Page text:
$4.9-million settlement in death of mentally ill homeless man Kelly Thomas
Closing the books on a case that sparked debate about how police deal with the mentally ill, the city of Fullerton agreed Monday to settle a civil case involving a homeless man who died in an altercation with officers.
The father of Kelly Thomas, who suffered from schizophrenia and died after an altercation with police, reached a $4.9-million settlement Monday, according to his lawyer.
Officials announced the settlement after a special closed-session Fullerton City Council meeting let out, the morning that opening statements in the civil suit were set to begin in Santa Ana.
City Atty. Richard Jones would not confirm the amount until it had been approved by the city’s insurers. Attorneys for Kelly Thomas’ father, Ron Thomas, confirmed the amount.
“The contemplated settlement has been negotiated by the city’s insurers and has been reviewed by the city,” Jones said in a statement. “No city funds are involved in this settlement.”
Dana Fox, who represented the city in the case, said the settlement “provides peace for both sides and avoids a protracted trial that would have been difficult for all.” He stressed that the city did not admit any liability or fault.
In 2011, Thomas was beaten by Fullerton police when he wouldn’t follow their commands. He died a few days later.
Thomas’ death incited outrage and elicited protests, memorials and even a recall election of Fullerton council members.
“Although the city would like to say it’s not admitting liability, the reality is when you’re paying $4.9 million … that speaks loudly and clearly and in volume,” said Garo Mardirossian, attorney for Thomas’ father. “The act of having agreed to pay that large amount is a tacit admission, whether they admit it or not.”
Mardirossian said he was prepared to bring his first witness, former Fullerton Police Officer Manuel Ramos, on Monday.
Ramos and former Fullerton Officer Jay Cicinelli were found not guilty in a criminal trial last year. Charges against a third officer were dropped.
An emotional Ron Thomas, with a backdrop of about a dozen photos of his son as a young man on display on stands, spoke to reporters Monday at Mardirossian’s office.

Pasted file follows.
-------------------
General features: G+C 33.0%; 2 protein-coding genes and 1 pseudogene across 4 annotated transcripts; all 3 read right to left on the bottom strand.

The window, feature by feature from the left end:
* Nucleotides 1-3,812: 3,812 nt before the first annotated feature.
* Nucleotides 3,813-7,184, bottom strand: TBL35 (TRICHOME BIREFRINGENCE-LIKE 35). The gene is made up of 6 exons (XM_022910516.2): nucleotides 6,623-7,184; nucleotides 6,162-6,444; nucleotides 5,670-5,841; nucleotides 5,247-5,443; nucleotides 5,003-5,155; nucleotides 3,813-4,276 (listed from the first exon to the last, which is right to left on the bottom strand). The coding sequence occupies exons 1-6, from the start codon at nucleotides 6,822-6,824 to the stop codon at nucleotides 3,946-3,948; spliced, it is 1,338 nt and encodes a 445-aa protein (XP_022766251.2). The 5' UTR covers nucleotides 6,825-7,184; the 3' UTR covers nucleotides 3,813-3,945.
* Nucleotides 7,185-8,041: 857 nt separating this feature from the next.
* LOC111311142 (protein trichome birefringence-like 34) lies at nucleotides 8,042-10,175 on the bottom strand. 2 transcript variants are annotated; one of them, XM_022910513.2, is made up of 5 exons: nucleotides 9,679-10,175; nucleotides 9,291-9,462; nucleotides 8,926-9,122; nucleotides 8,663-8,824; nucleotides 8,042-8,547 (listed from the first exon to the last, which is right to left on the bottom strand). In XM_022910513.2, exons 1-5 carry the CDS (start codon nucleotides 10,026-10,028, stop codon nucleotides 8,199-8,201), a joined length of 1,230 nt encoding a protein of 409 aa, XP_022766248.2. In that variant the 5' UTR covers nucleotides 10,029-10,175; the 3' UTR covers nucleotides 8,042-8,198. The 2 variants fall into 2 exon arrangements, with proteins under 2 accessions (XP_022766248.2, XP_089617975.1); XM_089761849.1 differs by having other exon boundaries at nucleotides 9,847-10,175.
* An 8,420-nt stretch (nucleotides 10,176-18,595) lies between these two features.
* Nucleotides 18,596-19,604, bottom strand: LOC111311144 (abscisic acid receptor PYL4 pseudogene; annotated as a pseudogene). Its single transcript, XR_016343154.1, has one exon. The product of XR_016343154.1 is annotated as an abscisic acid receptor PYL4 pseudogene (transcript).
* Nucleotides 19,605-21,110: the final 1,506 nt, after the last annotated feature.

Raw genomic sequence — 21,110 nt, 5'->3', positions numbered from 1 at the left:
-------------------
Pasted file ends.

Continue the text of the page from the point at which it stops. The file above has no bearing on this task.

Ron Thomas said he had “absolutely wanted” to see the officers involved in the case testify, something they did not do in the criminal trial, but felt going through with the emotional stress of a trial would not have been worth the end result.
“Considering this would have gone to appeals afterward if a verdict was reached by a jury, the years it would have prolonged, what would we have gained?” Thomas said. “We still know they did it.”
Ron Thomas, a former cop who came from a line of cops and has been very vocal in the last four years about bringing justice for his son, said he did yet not have plans for what he would do with the settlement money.
“I feel there are still many problems out there, just as we felt it’s getting better,” he said.”
He added that he planned to continue working with charities and other organizations and pushing for fair policing, improved treatment for the mentally ill and policy reform, especially peace officers’ bill of rights laws, state laws that generally allow officers a certain amount of time before they must talk to investigators.
“It’s been a long road,” Thomas said at the news conference, then paused and continued, “a very emotional road. But as I’ve always said, no matter what I’ve had to go through, it’s nothing compared to what Kelly went through. Nothing.”
The Thomas case generated national attention, in part because the incident was captured on grainy video and the officers’ audio recording devices.
Prosecutors argued that the videotape clearly presents a confused and vulnerable Thomas who died because one bully cop picked a fight and another lost control and slammed Thomas in the face repeatedly with his stun gun. Defense attorneys said video captures a violent and errant street person who gave police the fight of their lives.
A toxicology report said that the 37-year-old Thomas didn’t have any drugs or alcohol in his system the night of the confrontation.
In the wake of the Thomas case, Orange County officials in 2014 adopted Laura’s Law, which allows court-ordered involuntary outpatient mental health treatment for those who are severely ill and have had multiple incarcerations or hospitalizations but refused voluntary treatment.
Thomas’ mother, Cathy Thomas, accepted a $1-million settlement from the city in May 2012.
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